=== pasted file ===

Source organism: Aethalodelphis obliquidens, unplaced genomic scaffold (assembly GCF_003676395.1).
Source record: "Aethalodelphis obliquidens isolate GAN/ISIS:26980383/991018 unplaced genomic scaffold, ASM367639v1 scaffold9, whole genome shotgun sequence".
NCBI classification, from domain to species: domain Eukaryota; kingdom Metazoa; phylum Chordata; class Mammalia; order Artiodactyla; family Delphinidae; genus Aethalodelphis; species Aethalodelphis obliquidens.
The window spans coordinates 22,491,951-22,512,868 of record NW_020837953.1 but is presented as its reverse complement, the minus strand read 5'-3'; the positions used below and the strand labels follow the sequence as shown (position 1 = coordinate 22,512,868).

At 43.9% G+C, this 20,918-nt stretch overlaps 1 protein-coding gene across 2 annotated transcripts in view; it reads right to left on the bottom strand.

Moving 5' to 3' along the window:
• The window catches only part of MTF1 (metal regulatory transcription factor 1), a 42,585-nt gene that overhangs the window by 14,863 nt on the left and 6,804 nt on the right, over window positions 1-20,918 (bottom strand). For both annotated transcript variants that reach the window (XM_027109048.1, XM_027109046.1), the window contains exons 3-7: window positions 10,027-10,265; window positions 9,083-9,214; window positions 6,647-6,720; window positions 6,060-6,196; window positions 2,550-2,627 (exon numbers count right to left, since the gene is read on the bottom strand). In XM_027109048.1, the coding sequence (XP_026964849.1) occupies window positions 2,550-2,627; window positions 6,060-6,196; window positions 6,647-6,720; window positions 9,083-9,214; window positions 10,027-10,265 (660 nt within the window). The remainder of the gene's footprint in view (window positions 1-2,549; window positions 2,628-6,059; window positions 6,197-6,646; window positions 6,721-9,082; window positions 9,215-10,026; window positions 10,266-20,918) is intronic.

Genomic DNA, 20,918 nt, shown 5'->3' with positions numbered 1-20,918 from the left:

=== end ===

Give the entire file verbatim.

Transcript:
Source organism: Aethalodelphis obliquidens, unplaced genomic scaffold (assembly GCF_003676395.1).
Source record: "Aethalodelphis obliquidens isolate GAN/ISIS:26980383/991018 unplaced genomic scaffold, ASM367639v1 scaffold9, whole genome shotgun sequence".
NCBI classification, from domain to species: domain Eukaryota; kingdom Metazoa; phylum Chordata; class Mammalia; order Artiodactyla; family Delphinidae; genus Aethalodelphis; species Aethalodelphis obliquidens.
The window spans coordinates 22,491,951-22,512,868 of record NW_020837953.1 but is presented as its reverse complement, the minus strand read 5'-3'; the positions used below and the strand labels follow the sequence as shown (position 1 = coordinate 22,512,868).

At 43.9% G+C, this 20,918-nt stretch overlaps 1 protein-coding gene across 2 annotated transcripts in view; it reads right to left on the bottom strand.

Moving 5' to 3' along the window:
• The window catches only part of MTF1 (metal regulatory transcription factor 1), a 42,585-nt gene that overhangs the window by 14,863 nt on the left and 6,804 nt on the right, over window positions 1-20,918 (bottom strand). For both annotated transcript variants that reach the window (XM_027109048.1, XM_027109046.1), the window contains exons 3-7: window positions 10,027-10,265; window positions 9,083-9,214; window positions 6,647-6,720; window positions 6,060-6,196; window positions 2,550-2,627 (exon numbers count right to left, since the gene is read on the bottom strand). In XM_027109048.1, the coding sequence (XP_026964849.1) occupies window positions 2,550-2,627; window positions 6,060-6,196; window positions 6,647-6,720; window positions 9,083-9,214; window positions 10,027-10,265 (660 nt within the window). The remainder of the gene's footprint in view (window positions 1-2,549; window positions 2,628-6,059; window positions 6,197-6,646; window positions 6,721-9,082; window positions 9,215-10,026; window positions 10,266-20,918) is intronic.

Genomic DNA, 20,918 nt, shown 5'->3' with positions numbered 1-20,918 from the left: